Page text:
Lesson planning isn't always on the top of my favorite things to do, but when it comes to finding connections with nature, it is very enjoyable. Today, I worked with my kids to "connect the dots" about our indoor and outdoor classrooms.
Work time leads to play time, so to freshen up our minds and bodies, the kids exerted some energy in the forest. Then, w e took a tree trek, reviewing parts of a tree and the life cycle of trees along the way. With many ore leaves blanketing the ground today, we stopped for am impromptu lesson abut how we can use physical characteristics of trees to figure out their type. More specifically, we looked at two different types of oak trees and the subtle differences in their leaves.
We also stopped to locate deciduous "dropping" trees and coniferous "staying" ones before I pointed out a few trees with some interesting characteristics the kids called tree holes. It wasn't until we returned to the oak tree classroom before we discussed the concepts of trees as habitats and identifies the holes as cavities.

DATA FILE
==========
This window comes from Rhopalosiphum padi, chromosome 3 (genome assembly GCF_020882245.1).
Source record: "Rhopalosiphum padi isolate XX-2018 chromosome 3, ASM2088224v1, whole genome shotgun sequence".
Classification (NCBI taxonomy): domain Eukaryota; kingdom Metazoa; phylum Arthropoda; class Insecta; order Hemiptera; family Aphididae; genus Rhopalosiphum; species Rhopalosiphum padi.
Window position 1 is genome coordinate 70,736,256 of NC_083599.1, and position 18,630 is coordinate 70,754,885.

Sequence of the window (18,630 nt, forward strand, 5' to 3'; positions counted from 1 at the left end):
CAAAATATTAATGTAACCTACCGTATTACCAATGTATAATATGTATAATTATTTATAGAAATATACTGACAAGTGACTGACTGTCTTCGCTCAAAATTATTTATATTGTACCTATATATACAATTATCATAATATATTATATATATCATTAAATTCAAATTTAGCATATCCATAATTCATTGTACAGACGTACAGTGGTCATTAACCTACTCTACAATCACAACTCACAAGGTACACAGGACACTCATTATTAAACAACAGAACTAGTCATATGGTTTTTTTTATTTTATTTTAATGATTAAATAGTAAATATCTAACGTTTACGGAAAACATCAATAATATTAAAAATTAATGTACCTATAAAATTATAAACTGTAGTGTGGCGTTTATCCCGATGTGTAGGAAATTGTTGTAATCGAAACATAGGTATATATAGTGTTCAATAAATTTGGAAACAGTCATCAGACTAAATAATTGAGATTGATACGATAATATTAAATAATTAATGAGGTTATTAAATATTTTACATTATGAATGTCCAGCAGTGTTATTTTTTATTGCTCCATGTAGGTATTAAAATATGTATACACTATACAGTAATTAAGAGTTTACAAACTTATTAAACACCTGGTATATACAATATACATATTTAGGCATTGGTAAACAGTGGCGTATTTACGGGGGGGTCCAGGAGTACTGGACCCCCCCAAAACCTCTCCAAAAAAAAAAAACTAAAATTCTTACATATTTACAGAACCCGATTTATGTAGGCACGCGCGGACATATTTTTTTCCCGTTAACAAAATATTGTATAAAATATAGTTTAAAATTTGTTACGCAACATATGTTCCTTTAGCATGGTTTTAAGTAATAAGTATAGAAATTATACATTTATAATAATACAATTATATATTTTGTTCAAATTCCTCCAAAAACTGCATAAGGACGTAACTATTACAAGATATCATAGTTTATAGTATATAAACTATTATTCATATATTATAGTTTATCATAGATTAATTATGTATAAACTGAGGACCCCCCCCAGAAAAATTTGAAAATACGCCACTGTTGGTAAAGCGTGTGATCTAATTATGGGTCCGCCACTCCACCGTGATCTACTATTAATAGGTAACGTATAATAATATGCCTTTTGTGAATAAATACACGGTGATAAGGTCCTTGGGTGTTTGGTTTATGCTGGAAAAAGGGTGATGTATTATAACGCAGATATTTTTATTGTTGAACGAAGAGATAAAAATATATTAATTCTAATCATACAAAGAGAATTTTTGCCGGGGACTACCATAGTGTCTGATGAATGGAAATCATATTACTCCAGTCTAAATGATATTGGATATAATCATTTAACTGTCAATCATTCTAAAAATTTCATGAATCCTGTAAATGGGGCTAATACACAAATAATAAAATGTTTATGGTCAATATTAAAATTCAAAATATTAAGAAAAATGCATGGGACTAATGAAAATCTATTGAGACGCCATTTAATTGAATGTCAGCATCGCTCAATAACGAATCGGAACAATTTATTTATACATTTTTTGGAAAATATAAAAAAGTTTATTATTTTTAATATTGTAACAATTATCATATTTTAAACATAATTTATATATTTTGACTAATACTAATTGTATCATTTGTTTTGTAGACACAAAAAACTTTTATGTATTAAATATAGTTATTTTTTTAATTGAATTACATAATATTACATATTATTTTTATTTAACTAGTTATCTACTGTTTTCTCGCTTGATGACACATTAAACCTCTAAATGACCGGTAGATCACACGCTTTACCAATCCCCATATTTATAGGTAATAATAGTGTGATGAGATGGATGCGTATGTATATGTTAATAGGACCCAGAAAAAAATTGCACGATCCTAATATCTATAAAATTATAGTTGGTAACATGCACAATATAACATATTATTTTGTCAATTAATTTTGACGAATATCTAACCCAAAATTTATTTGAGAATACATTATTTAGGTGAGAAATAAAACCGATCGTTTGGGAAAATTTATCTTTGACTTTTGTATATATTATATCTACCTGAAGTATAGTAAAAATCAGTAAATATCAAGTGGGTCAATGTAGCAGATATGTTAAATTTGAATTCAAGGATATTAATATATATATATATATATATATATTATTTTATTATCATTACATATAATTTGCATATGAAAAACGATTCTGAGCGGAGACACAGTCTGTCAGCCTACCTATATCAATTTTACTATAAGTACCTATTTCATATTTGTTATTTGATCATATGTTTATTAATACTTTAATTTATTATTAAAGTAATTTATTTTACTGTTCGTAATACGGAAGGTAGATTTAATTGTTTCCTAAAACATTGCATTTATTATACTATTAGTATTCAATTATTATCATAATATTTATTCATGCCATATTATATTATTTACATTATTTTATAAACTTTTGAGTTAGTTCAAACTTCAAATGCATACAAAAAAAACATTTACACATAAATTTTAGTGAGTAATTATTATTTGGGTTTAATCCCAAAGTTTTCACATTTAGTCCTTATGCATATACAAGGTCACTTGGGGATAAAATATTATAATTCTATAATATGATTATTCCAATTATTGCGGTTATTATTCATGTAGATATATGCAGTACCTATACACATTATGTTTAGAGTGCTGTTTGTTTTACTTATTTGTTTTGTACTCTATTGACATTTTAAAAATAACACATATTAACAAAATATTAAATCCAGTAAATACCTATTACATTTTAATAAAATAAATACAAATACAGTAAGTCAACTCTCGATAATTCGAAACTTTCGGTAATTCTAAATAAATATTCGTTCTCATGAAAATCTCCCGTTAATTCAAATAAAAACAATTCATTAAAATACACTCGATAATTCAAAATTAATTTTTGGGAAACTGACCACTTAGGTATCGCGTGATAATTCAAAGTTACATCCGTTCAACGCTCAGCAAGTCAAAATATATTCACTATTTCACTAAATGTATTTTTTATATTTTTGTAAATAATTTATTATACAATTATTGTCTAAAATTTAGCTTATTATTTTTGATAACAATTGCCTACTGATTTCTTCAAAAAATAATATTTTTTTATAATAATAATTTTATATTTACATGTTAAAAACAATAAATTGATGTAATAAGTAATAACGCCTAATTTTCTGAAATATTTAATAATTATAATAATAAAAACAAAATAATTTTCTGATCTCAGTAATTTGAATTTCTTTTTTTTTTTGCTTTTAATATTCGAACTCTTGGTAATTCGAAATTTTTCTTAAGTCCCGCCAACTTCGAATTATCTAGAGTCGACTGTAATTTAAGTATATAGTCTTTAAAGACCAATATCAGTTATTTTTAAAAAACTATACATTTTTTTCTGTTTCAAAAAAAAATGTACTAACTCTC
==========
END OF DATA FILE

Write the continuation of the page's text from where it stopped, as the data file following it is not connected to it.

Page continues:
Then, to really "connect the dots," we read Wendy Pfeffer's A Log's Life. This story was a beautiful way to connect the life cycle of an oak tree with the fact that trees (especially decomposing and fallen ones) can serve as homes for a variety of wildlife.
|Off Trail Excursion|
But reading isn't the only way we could "connect the dots." We also searched for some examples and evidence of trees used by animals and trees at different stages of life.
Once we had time to investigate in our forest and share our observations, we needed to play. Some ventured off to do some independent activities while others teamed up. After a=some time, we all got back together to play our first (of many) rounds of Hawks & Mice, a game designed to practice curricular objectives and have some good old fashioned fun.
|Looking at the school form the oak tree|
Another week in the books. Next week, even more dots will be connected as we dig into the concept of a forest ecosystem.